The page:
Wouldn’t you know it - the generation that hoped they’d die before they grew old are still hogging the limelight at 60.
We were the “it’s time” generation who imagined peace and egalitarianism but too soon discovered that money, success and power were the ultimate trip.
But tell a Boomer that and we’ll quickly spring to the defence of our spoiled cohort and point out “our contribution”. There’s no doubt some truth about the nation-building capacities of Baby Boomers but we’ve seen to it that the spoils we enjoyed stopped with us.
The lucky generation had access to jobs, permanent ones, with sick leave and holiday pay thrown in for good measure. We could borrow money and plan a future. And if we dropped out of the workforce or had some time between study and the now long-forgotten 38-hour week, a welfare system stepped in to make sure we had money to pay for shelter and food.
While unemployment was frowned upon, it was more or less tolerated as a child's rite of passage: you might have been called a “dole bludger” but you weren’t made to feel like a Centrelink loser.
Most of us who went to university didn’t have to work 20 hours a week and more, in fact many of us didn’t work at all. Boomers got to laze around on manicured lawns beneath ivy-clad walls, enjoyed well-maintained facilities and had plenty of time for reading, research and university life.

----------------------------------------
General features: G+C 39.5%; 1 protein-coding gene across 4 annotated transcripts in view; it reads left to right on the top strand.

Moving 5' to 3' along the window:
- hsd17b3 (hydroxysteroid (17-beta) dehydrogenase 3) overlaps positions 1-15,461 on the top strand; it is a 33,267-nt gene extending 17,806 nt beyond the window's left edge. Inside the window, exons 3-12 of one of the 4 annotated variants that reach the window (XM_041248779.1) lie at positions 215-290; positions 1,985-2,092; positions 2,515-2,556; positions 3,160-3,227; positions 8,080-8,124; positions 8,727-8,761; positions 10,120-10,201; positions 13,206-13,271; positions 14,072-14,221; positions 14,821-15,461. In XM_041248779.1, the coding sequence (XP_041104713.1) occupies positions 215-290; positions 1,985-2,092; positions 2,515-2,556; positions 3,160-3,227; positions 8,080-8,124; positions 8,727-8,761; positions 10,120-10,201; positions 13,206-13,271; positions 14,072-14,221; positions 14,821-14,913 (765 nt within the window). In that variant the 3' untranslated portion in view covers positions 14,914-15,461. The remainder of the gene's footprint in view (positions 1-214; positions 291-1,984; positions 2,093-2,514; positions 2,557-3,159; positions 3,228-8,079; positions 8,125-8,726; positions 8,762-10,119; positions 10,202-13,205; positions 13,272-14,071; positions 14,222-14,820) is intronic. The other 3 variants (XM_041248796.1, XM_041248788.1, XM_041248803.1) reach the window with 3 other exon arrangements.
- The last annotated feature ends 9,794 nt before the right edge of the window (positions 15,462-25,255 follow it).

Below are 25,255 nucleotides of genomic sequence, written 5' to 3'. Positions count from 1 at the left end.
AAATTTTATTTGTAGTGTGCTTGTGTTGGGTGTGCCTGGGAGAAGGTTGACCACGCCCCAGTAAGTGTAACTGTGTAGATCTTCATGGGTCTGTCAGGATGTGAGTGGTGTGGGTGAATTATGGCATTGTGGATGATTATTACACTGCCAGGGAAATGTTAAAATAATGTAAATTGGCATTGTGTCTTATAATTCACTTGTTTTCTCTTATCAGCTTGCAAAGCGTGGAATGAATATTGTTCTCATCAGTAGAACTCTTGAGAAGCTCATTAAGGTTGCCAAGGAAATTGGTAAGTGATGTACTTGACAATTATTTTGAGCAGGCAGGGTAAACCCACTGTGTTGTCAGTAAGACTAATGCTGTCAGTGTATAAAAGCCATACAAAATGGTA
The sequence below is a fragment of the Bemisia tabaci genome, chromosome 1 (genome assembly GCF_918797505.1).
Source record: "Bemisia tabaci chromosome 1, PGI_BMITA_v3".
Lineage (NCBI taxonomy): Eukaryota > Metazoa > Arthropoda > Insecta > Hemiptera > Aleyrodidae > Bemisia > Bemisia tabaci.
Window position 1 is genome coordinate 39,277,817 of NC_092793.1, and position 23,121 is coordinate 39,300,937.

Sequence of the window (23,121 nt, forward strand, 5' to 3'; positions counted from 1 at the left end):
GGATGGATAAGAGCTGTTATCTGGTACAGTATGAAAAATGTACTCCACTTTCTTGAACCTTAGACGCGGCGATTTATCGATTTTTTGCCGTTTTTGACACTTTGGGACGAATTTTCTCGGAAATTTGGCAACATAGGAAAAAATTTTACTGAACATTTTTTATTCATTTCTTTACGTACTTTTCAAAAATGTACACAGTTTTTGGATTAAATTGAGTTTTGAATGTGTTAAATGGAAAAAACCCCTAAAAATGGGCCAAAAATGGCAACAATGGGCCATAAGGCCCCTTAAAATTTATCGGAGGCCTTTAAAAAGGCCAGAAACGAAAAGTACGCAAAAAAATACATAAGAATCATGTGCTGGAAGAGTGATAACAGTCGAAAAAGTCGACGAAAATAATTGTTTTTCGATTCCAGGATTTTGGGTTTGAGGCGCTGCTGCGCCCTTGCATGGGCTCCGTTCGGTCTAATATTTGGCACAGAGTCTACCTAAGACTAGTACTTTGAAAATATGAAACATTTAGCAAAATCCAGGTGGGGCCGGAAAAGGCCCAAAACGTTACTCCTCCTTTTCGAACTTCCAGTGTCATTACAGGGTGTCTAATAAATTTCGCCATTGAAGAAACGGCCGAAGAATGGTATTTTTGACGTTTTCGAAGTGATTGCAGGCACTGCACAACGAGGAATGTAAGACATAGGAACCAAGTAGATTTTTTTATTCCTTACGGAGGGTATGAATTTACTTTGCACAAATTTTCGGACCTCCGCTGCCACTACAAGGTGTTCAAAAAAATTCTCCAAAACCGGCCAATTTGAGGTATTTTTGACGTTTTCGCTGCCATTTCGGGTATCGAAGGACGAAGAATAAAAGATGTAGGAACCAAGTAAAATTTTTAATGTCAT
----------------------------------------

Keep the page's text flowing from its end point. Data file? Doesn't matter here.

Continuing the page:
And at the end of a hard day’s night, after smoking a little pot and pondering the meaning of life, we had stay-at-home mums who were ready and waiting to cook, clean and pick up after their too-indulged children.
We were free, Baby, and so were our universities. Now degrees are auctioned off to the highest bidder but are worth a lot less than when there was no price tag attached.
There’s less opportunity to study politics and philosophy - they’ve been ditched in favour of more vocational subjects. And there’s no time for existential angst anyway, when there’s a mounting HECS debt to repay, and a dole queue to join.
So, while literature and history units shut down in many Australian universities, degrees in business and economics that teach our children “bottom lines” and “economies of scale”, are flourishing.
But not even this economic “nous” will help Y and X generations when it comes to buying a home close to where they work and play. They’ll have to come up with a more than cool deposit to buy even a bed-sitter.
Ignore negative gearing and the Baby Boomer’s no-fault hegemon is preserved.
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